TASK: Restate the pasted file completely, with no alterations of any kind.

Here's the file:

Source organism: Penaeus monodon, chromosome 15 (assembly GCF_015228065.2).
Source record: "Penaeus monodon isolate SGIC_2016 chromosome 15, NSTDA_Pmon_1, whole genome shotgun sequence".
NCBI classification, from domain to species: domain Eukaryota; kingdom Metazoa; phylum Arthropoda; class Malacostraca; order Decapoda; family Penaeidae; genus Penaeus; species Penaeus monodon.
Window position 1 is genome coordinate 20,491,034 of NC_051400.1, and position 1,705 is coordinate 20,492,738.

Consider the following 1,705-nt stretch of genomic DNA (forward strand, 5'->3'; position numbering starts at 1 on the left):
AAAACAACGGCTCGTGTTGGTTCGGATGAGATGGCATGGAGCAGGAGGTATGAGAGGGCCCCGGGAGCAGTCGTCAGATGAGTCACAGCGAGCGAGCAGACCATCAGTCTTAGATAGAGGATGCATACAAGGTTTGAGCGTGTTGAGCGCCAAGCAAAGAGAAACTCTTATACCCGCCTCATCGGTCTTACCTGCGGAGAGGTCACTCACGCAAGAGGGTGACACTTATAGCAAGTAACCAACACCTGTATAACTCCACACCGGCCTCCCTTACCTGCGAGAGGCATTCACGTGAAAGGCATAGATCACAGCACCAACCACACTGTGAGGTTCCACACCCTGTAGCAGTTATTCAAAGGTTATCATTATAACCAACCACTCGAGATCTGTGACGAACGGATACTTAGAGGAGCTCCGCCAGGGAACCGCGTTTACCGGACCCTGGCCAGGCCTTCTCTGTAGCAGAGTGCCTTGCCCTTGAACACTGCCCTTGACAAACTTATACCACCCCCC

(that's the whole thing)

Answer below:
Source organism: Penaeus monodon, chromosome 15 (assembly GCF_015228065.2).
Source record: "Penaeus monodon isolate SGIC_2016 chromosome 15, NSTDA_Pmon_1, whole genome shotgun sequence".
NCBI classification, from domain to species: domain Eukaryota; kingdom Metazoa; phylum Arthropoda; class Malacostraca; order Decapoda; family Penaeidae; genus Penaeus; species Penaeus monodon.
Window position 1 is genome coordinate 20,491,034 of NC_051400.1, and position 1,705 is coordinate 20,492,738.

Consider the following 1,705-nt stretch of genomic DNA (forward strand, 5'->3'; position numbering starts at 1 on the left):
AAAACAACGGCTCGTGTTGGTTCGGATGAGATGGCATGGAGCAGGAGGTATGAGAGGGCCCCGGGAGCAGTCGTCAGATGAGTCACAGCGAGCGAGCAGACCATCAGTCTTAGATAGAGGATGCATACAAGGTTTGAGCGTGTTGAGCGCCAAGCAAAGAGAAACTCTTATACCCGCCTCATCGGTCTTACCTGCGGAGAGGTCACTCACGCAAGAGGGTGACACTTATAGCAAGTAACCAACACCTGTATAACTCCACACCGGCCTCCCTTACCTGCGAGAGGCATTCACGTGAAAGGCATAGATCACAGCACCAACCACACTGTGAGGTTCCACACCCTGTAGCAGTTATTCAAAGGTTATCATTATAACCAACCACTCGAGATCTGTGACGAACGGATACTTAGAGGAGCTCCGCCAGGGAACCGCGTTTACCGGACCCTGGCCAGGCCTTCTCTGTAGCAGAGTGCCTTGCCCTTGAACACTGCCCTTGACAAACTTATACCACCCCCC